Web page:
Tuesday, November 18, 2008

The Full Spectrum

I read a fascinating article in the New York Times last week: In a Novel Theory of Mental Disorders, Parents' Genes Are in Competition. The theory describes an "evolutionary tug of war" between maternal and paternal genes that determines, basically, where a child falls on a  spectrum, with autism and schizophrenia being at opposite ends.  

According to the article, while many of the researchers' details are likely to be wrong, the broad idea provides a new framework for thinking about mental illness:

Emotional problems like depression, anxiety and bipolar disorder, seen through this lens, appear on Mom's side of the teeter-totter, with schizophrenia, while Asperger's syndrome and other social deficits are on Dad's.

It was Dr. Badcock who noticed that some problems associated with autism, like a failure to meet another's gaze, are direct contrasts to those found in people with schizophrenia, who often believe they are being watched. Where children with autism appear blind to others' thinking and intentions, people with schizophrenia see intention and meaning everywhere, in their delusions. The idea expands on the ''extreme male brain'' theory of autism proposed by Dr. Simon Baron-Cohen of Cambridge.

I think we all fall on this spectrum. If we're lucky, we fall somewhere in the middle: stable, adaptable, and emotionally competent. But I love the idea that sane/insane, balanced/imbalanced, etc. are false binaries (flashback to freshman english class, deconstructing the three sisters from King Lear!) Just like my politics, I'm slightly left-of-center: Socially awkward, better at analyzing than reacting emotionally in the present. 

Friday, November 7, 2008

The important stuff

I picked up a pair of pants from a consignment shop last week. They were brand name, still had the tags, and fit very well. (And they were cheap). I was quite proud of my purchase.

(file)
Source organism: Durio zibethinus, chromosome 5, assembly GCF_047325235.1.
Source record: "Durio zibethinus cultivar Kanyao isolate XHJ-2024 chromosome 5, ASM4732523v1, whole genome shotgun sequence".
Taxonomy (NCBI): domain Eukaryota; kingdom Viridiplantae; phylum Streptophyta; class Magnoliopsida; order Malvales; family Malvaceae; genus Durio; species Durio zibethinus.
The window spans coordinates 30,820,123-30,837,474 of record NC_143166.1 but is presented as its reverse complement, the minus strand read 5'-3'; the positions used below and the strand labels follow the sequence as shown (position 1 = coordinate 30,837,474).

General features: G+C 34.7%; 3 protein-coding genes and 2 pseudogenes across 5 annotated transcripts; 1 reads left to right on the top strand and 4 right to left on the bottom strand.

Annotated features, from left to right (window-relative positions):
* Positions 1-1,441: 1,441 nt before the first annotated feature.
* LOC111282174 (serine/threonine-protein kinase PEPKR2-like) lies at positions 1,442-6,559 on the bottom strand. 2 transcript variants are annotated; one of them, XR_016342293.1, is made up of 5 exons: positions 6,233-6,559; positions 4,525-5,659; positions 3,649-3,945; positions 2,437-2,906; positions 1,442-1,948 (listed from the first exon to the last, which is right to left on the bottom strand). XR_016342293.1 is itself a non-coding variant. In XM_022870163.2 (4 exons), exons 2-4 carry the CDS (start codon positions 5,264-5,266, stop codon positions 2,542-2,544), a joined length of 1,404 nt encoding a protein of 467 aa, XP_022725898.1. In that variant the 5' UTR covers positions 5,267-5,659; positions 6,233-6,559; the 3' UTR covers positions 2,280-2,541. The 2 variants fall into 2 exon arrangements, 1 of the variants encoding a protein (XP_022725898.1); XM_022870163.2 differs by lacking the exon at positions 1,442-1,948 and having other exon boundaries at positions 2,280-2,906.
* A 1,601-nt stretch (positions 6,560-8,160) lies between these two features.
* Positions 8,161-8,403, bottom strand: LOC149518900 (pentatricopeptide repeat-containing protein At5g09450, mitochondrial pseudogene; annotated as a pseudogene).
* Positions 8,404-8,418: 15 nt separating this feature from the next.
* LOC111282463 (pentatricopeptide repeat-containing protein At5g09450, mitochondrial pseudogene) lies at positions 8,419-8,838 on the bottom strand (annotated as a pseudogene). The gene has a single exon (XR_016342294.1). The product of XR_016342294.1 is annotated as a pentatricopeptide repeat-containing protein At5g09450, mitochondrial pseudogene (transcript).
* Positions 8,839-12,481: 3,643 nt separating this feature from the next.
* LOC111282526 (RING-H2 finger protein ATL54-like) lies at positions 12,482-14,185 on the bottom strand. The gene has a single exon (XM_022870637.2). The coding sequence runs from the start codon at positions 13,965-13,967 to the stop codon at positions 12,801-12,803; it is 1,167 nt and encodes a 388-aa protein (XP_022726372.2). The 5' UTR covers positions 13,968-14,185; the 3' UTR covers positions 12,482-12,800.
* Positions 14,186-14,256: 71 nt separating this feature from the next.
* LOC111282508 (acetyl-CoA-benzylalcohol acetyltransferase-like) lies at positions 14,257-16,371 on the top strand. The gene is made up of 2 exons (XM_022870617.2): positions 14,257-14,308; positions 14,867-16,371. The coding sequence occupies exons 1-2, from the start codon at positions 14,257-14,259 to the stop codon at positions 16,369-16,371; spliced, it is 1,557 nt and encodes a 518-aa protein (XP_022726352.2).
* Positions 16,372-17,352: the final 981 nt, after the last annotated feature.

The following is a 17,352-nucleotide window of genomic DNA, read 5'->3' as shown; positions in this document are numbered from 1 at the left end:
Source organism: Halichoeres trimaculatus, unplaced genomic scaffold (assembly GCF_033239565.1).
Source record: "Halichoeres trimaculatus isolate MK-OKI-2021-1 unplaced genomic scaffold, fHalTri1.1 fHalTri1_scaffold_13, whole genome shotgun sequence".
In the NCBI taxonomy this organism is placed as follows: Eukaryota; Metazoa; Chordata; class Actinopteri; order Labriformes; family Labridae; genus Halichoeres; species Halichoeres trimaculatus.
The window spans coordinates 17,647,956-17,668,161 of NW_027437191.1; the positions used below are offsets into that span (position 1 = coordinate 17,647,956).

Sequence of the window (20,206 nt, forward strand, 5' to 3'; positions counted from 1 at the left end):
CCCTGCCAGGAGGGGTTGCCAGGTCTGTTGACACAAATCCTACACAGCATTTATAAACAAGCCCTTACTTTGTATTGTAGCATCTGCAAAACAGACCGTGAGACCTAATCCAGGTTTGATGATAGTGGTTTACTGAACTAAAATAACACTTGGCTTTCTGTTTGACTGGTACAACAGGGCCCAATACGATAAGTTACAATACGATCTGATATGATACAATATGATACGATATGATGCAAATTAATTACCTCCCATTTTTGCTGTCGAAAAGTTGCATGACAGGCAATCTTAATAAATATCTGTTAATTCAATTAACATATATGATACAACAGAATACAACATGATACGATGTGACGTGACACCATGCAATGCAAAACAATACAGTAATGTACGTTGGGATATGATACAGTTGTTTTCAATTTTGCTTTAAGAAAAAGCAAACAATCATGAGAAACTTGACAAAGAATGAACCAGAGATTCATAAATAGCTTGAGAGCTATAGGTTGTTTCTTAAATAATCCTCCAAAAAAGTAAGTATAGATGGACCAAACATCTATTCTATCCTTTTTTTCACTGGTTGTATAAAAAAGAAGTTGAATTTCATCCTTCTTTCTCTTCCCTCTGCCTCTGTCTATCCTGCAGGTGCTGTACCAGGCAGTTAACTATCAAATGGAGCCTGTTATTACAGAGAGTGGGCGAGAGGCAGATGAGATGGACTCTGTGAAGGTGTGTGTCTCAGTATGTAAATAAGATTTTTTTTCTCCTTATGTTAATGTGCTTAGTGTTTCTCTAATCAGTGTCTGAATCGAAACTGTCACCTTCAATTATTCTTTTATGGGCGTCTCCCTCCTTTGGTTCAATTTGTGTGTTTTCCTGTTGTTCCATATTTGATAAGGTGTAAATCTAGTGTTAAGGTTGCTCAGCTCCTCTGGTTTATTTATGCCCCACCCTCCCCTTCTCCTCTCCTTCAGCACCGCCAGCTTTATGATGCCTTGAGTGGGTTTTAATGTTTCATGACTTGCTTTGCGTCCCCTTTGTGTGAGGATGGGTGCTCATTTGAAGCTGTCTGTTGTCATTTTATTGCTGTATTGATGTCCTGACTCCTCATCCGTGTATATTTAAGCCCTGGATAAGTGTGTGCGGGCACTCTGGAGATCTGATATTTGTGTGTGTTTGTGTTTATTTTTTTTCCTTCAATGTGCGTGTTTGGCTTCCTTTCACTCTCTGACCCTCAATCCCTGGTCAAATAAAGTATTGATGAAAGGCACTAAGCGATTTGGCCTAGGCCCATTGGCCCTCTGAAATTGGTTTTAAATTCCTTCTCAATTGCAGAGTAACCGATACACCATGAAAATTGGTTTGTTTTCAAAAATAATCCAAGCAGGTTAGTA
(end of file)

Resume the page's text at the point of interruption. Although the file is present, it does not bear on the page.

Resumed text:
I wore them today for the first time.

Student #1: Those are some shiny pants!

Student #2: Are those Hannah Montana pants?

I laughed, but I probably won't wear them again to class.

(My newest addiction is Politico's post-election site, Politico44. It's all things Obama. I feel slightly fangirl-ish although, to my credit, I finally removed my "Obamarama" car air freshner.)

Thursday, November 6, 2008

First day of class

I wear a few different hats. In addition to my library work, I also teach English Composition to nursing students.  I begin each new quarter with a true story. Because I know it so well, I've always ad-libbed.  But this quarter, since my roster of students doubled, I finally thought to write the story (names are changed):

I went to high school downtown at George Washington School. Because it was downtown, we didn’t get the yellow buses to school; instead, we paid to take and ride the city metros. I lived in Pleasant Place at the time, and each morning my friend and I ran across four lanes of traffic to catch the 38 right in front of Maple Ridge Cemetery.  (Cars didn’t stop for metros; they didn’t have those red stop signs that swing out).